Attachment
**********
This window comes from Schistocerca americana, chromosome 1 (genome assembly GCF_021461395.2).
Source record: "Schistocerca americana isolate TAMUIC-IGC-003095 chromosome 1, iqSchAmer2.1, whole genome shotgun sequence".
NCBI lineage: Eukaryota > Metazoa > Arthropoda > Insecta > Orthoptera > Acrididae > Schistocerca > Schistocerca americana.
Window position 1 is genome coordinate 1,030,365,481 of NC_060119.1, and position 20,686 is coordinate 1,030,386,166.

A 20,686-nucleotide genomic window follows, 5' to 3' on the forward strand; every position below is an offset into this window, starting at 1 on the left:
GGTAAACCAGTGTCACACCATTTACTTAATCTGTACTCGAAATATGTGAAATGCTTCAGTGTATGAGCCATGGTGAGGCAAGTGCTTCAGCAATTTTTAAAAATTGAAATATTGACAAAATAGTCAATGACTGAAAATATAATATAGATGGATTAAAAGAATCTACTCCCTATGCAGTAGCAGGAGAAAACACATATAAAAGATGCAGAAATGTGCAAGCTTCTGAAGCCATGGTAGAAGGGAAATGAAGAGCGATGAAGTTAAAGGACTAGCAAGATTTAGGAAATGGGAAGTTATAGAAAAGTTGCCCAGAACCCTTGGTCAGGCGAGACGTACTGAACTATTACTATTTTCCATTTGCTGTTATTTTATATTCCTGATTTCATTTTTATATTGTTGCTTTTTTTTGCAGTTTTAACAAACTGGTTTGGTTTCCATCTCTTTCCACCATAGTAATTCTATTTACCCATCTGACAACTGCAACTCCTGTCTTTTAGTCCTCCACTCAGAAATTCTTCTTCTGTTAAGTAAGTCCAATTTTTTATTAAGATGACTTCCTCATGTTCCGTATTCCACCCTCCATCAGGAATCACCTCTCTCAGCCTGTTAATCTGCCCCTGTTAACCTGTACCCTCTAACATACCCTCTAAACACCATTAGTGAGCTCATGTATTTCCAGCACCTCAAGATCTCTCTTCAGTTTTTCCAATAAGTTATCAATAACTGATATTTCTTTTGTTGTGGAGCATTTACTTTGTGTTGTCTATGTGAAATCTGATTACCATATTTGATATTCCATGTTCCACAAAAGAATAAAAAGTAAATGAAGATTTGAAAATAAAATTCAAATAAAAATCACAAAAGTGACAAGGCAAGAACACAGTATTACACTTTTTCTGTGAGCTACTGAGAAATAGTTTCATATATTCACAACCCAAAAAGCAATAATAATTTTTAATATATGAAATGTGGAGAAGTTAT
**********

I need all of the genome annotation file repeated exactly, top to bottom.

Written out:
This window comes from Schistocerca americana, chromosome 1 (genome assembly GCF_021461395.2).
Source record: "Schistocerca americana isolate TAMUIC-IGC-003095 chromosome 1, iqSchAmer2.1, whole genome shotgun sequence".
NCBI lineage: Eukaryota > Metazoa > Arthropoda > Insecta > Orthoptera > Acrididae > Schistocerca > Schistocerca americana.
Window position 1 is genome coordinate 1,030,365,481 of NC_060119.1, and position 20,686 is coordinate 1,030,386,166.

A 20,686-nucleotide genomic window follows, 5' to 3' on the forward strand; every position below is an offset into this window, starting at 1 on the left:
GGTAAACCAGTGTCACACCATTTACTTAATCTGTACTCGAAATATGTGAAATGCTTCAGTGTATGAGCCATGGTGAGGCAAGTGCTTCAGCAATTTTTAAAAATTGAAATATTGACAAAATAGTCAATGACTGAAAATATAATATAGATGGATTAAAAGAATCTACTCCCTATGCAGTAGCAGGAGAAAACACATATAAAAGATGCAGAAATGTGCAAGCTTCTGAAGCCATGGTAGAAGGGAAATGAAGAGCGATGAAGTTAAAGGACTAGCAAGATTTAGGAAATGGGAAGTTATAGAAAAGTTGCCCAGAACCCTTGGTCAGGCGAGACGTACTGAACTATTACTATTTTCCATTTGCTGTTATTTTATATTCCTGATTTCATTTTTATATTGTTGCTTTTTTTTGCAGTTTTAACAAACTGGTTTGGTTTCCATCTCTTTCCACCATAGTAATTCTATTTACCCATCTGACAACTGCAACTCCTGTCTTTTAGTCCTCCACTCAGAAATTCTTCTTCTGTTAAGTAAGTCCAATTTTTTATTAAGATGACTTCCTCATGTTCCGTATTCCACCCTCCATCAGGAATCACCTCTCTCAGCCTGTTAATCTGCCCCTGTTAACCTGTACCCTCTAACATACCCTCTAAACACCATTAGTGAGCTCATGTATTTCCAGCACCTCAAGATCTCTCTTCAGTTTTTCCAATAAGTTATCAATAACTGATATTTCTTTTGTTGTGGAGCATTTACTTTGTGTTGTCTATGTGAAATCTGATTACCATATTTGATATTCCATGTTCCACAAAAGAATAAAAAGTAAATGAAGATTTGAAAATAAAATTCAAATAAAAATCACAAAAGTGACAAGGCAAGAACACAGTATTACACTTTTTCTGTGAGCTACTGAGAAATAGTTTCATATATTCACAACCCAAAAAGCAATAATAATTTTTAATATATGAAATGTGGAGAAGTTAT